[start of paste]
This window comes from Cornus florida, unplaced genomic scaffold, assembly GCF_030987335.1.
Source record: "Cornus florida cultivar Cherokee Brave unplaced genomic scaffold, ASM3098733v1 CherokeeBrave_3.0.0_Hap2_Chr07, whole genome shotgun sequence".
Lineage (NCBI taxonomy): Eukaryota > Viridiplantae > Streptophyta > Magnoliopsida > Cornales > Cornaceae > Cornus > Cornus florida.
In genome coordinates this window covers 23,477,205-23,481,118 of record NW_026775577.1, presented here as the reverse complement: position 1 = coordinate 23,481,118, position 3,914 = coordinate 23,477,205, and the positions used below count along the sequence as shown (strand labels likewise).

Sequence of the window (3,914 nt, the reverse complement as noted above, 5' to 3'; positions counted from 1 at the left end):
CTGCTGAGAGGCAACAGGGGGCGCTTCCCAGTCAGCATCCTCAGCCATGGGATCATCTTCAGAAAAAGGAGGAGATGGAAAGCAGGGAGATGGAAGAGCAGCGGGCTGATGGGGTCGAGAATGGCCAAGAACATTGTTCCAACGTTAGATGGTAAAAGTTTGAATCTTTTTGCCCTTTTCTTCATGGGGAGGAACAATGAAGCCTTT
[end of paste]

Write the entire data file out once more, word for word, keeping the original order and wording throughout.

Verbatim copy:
This window comes from Cornus florida, unplaced genomic scaffold, assembly GCF_030987335.1.
Source record: "Cornus florida cultivar Cherokee Brave unplaced genomic scaffold, ASM3098733v1 CherokeeBrave_3.0.0_Hap2_Chr07, whole genome shotgun sequence".
Lineage (NCBI taxonomy): Eukaryota > Viridiplantae > Streptophyta > Magnoliopsida > Cornales > Cornaceae > Cornus > Cornus florida.
In genome coordinates this window covers 23,477,205-23,481,118 of record NW_026775577.1, presented here as the reverse complement: position 1 = coordinate 23,481,118, position 3,914 = coordinate 23,477,205, and the positions used below count along the sequence as shown (strand labels likewise).

Sequence of the window (3,914 nt, the reverse complement as noted above, 5' to 3'; positions counted from 1 at the left end):
CTGCTGAGAGGCAACAGGGGGCGCTTCCCAGTCAGCATCCTCAGCCATGGGATCATCTTCAGAAAAAGGAGGAGATGGAAAGCAGGGAGATGGAAGAGCAGCGGGCTGATGGGGTCGAGAATGGCCAAGAACATTGTTCCAACGTTAGATGGTAAAAGTTTGAATCTTTTTGCCCTTTTCTTCATGGGGAGGAACAATGAAGCCTTT